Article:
Sunday Gospel Reflection August 11
The following is an excerpt from Cora Evans’ private revelations found in her book, The Refugee from Heaven, selected as a reflection for the Sunday Gospel passage Luke 12:32-48.
Simon stood quite still as though stunned. Never had he heard such a voice nor had he ever been so praised before. Most men remained silent in his presence, for was he not the Captain, and did not men out of respect wait for him to speak first? He asked, “Who are you, sir? Thank you for what you have said, but I am sure I do not deserve your praise.”
The Stranger's voice was even more quiet than before as He answered, “I am Jesus of Nazareth. It is an honor, captain, to speak with you.”
As Simon opened his mouth to make reply, he was interrupted by shouts and commotion on board his ship. As he peered through the rays of the golden sun he could see two men lashing at each other with long, silver fish, using them as though they were swords.
Silent indignation flashed from Simon's eyes as he shouted a command to cease. The men did not hear him. Angrily, he then strode through the surf and swam quickly to the ship.
Grasping a low hanging, knotted rope, he swung himself over the bow. Without questioning either fighter, he picked up one from the deck and hurled him into the sea. The other he ordered back to work. It was too bad the Stranger from Nazareth had seen that breach of discipline, but then he had handled it well enough.
Once more on shore Simon brushed sand and water from his feet and said, “I’m sorry about that disturbance, but it was easily taken care of. However, now I shall have to be going, for there is a matter in town that demands my attention. Good day, Sir. I hope I shall see you again.”
He started away. He was filled with satisfaction over the way he had handled the fight and in the kind nod the Nazarene had given him. He was glad his countrymen respected him for his many virtues of justice and charity. It gave him a nice, warm feeling.
“Captain,” the Nazarene said, “I know you are a man in favor of strict justice, and I was just wondering whether or not you threw the right man overboard?”
Simon came to a sudden stop. Had he been just? He hadn't allowed either man to explain what had happened. He suddenly became uneasily aware of rash judgment.
Without a glance at Jesus, Simon crossed the beach and once more plunged into the sea. When he reached his ship he climbed aboard, hand-over-hand. Finding the other offender, he quietly and without a word threw him over the side. His crew looked at him in amazement. They had never before seen their captain in such hasty action, nor was he usually so easily angered. What in the world was the matter with him?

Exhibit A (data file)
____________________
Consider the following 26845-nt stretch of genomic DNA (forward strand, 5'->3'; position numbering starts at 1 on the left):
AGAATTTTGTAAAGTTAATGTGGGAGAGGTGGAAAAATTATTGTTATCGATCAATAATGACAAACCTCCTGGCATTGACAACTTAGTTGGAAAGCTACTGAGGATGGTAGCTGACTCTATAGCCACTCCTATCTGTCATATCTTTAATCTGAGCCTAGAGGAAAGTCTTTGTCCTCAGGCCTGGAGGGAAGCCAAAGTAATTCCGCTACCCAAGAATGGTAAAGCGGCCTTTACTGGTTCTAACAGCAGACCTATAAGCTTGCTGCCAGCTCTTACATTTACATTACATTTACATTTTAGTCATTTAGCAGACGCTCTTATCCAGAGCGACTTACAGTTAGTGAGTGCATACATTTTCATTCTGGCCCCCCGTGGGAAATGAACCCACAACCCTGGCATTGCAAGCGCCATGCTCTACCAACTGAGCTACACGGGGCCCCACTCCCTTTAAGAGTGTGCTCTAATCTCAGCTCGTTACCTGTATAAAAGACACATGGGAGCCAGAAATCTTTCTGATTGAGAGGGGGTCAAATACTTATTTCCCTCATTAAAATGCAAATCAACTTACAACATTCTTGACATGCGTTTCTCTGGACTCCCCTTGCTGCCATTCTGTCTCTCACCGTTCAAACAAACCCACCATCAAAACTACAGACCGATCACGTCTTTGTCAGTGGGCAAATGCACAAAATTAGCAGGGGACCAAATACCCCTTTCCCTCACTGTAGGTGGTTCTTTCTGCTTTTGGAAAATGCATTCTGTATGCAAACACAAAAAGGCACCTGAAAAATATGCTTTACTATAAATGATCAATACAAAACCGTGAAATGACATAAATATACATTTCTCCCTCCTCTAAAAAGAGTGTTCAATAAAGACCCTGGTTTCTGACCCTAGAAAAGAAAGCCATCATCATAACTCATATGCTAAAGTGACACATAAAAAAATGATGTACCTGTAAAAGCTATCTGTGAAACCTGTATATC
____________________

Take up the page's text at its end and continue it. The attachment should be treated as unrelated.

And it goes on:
In answer to their questions Simon said, “I was profoundly disturbed with the thought that I had acted unwisely and unjustly toward the first offender by throwing him overboard, while the second offender merely resumed his work. Now, I have treated them with equal justice.”
He buffeted his way to shore. Once there he nodded cheerfully to Jesus as if to say, Sir, justice has now been carried out. You need worry no more about it.
“Are you sure, captain,” Jesus asked, as Simon once more started away, “that it was a fight, or was it simply boisterous fun among happy men?”
Simon froze as though brought abruptly to attention by a commanding officer. His pride now hurt, he began to wonder why he should be so questioned and disturbed by a Stranger. Turning to Jesus he asked in a tone of agitation, “Why are You, a Nazarene, concerned with what I do? And why do You ask about my men?”
Jesus answered calmly, “A man of justice is disturbed only when he feels guilty of an unjust act pertaining to a question involved at the moment. A just man has a fine conscience – so fine it cuts his soul with the fierceness of a flaming sword when justice is bruised. No one escapes it, for it wounds each man's soul according to the depth of his love for God.”
He then extended His arms in blessing. “Simon,” He continued, “be absorbed in God. His blessedness of joy, love, and charity are yours. Pray to be a fisherman of souls.”
This strange blessing frightened Simon. Suddenly, however, he became aware of an interior feeling of subjection toward the Nazarene where before he had felt a growing animosity. He relaxed his fists at his sides and wondered what kind of power this Man had.
Without speaking, Simon returned again to his ship. He found the two offenders and demanded the reason for their fight. To his surprise he learned it had not been a fight at all, but a mimic duel in which the men had used fish instead of swords. When Simon heard this, he swallowed a little and then apologized as he gave them permission to continue their sport.
This time he was not quick of step when he returned to shore. He was thinking deeply about what had happened and about the holy words of wisdom that the Stranger had spoken. He looked around quickly and discovered Jesus had left the shore and was walking along the path toward the village. He hurried to overtake Him.
The following is an excerpt from Cora Evans’ private revelations found in her book, The Refugee from Heaven, selected as a reflection for the Sunday Gospel passage Luke 12:32-48. This book can be purchased here.